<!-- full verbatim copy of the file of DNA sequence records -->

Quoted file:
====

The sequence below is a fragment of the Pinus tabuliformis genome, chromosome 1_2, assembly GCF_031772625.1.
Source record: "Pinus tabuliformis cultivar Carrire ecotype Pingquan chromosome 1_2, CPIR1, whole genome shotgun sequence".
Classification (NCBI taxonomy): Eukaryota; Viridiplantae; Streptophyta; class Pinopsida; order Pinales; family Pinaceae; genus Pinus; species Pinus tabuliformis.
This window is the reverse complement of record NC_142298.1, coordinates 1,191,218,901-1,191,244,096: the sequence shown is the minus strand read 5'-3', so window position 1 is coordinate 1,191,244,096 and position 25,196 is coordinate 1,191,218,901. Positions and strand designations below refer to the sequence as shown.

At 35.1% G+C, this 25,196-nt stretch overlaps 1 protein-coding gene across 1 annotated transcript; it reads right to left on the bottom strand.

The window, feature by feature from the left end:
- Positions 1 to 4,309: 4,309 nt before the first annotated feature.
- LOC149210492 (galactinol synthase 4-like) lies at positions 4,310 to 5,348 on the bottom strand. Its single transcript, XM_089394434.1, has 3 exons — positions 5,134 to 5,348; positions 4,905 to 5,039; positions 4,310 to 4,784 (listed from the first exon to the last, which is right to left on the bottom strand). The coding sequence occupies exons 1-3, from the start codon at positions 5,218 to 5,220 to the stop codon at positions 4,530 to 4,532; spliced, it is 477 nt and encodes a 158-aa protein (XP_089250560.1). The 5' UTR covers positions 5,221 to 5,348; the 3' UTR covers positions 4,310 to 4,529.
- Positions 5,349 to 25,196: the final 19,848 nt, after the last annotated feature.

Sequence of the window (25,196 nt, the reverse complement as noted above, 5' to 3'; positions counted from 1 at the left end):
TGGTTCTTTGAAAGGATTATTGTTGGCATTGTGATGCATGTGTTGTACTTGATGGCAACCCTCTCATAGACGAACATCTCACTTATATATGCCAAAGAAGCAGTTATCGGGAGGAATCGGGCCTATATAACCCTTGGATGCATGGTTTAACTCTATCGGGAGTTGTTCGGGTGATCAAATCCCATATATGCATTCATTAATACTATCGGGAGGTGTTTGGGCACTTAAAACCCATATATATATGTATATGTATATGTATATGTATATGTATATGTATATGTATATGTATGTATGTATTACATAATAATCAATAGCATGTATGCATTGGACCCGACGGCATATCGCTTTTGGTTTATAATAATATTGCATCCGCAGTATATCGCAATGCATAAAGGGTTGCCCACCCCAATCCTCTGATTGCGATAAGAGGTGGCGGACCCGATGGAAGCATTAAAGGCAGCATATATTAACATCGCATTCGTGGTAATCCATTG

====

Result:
The sequence below is a fragment of the Pinus tabuliformis genome, chromosome 1_2, assembly GCF_031772625.1.
Source record: "Pinus tabuliformis cultivar Carrire ecotype Pingquan chromosome 1_2, CPIR1, whole genome shotgun sequence".
Classification (NCBI taxonomy): Eukaryota; Viridiplantae; Streptophyta; class Pinopsida; order Pinales; family Pinaceae; genus Pinus; species Pinus tabuliformis.
This window is the reverse complement of record NC_142298.1, coordinates 1,191,218,901-1,191,244,096: the sequence shown is the minus strand read 5'-3', so window position 1 is coordinate 1,191,244,096 and position 25,196 is coordinate 1,191,218,901. Positions and strand designations below refer to the sequence as shown.

At 35.1% G+C, this 25,196-nt stretch overlaps 1 protein-coding gene across 1 annotated transcript; it reads right to left on the bottom strand.

The window, feature by feature from the left end:
- Positions 1 to 4,309: 4,309 nt before the first annotated feature.
- LOC149210492 (galactinol synthase 4-like) lies at positions 4,310 to 5,348 on the bottom strand. Its single transcript, XM_089394434.1, has 3 exons — positions 5,134 to 5,348; positions 4,905 to 5,039; positions 4,310 to 4,784 (listed from the first exon to the last, which is right to left on the bottom strand). The coding sequence occupies exons 1-3, from the start codon at positions 5,218 to 5,220 to the stop codon at positions 4,530 to 4,532; spliced, it is 477 nt and encodes a 158-aa protein (XP_089250560.1). The 5' UTR covers positions 5,221 to 5,348; the 3' UTR covers positions 4,310 to 4,529.
- Positions 5,349 to 25,196: the final 19,848 nt, after the last annotated feature.

Sequence of the window (25,196 nt, the reverse complement as noted above, 5' to 3'; positions counted from 1 at the left end):
TGGTTCTTTGAAAGGATTATTGTTGGCATTGTGATGCATGTGTTGTACTTGATGGCAACCCTCTCATAGACGAACATCTCACTTATATATGCCAAAGAAGCAGTTATCGGGAGGAATCGGGCCTATATAACCCTTGGATGCATGGTTTAACTCTATCGGGAGTTGTTCGGGTGATCAAATCCCATATATGCATTCATTAATACTATCGGGAGGTGTTTGGGCACTTAAAACCCATATATATATGTATATGTATATGTATATGTATATGTATATGTATATGTATATGTATGTATGTATTACATAATAATCAATAGCATGTATGCATTGGACCCGACGGCATATCGCTTTTGGTTTATAATAATATTGCATCCGCAGTATATCGCAATGCATAAAGGGTTGCCCACCCCAATCCTCTGATTGCGATAAGAGGTGGCGGACCCGATGGAAGCATTAAAGGCAGCATATATTAACATCGCATTCGTGGTAATCCATTG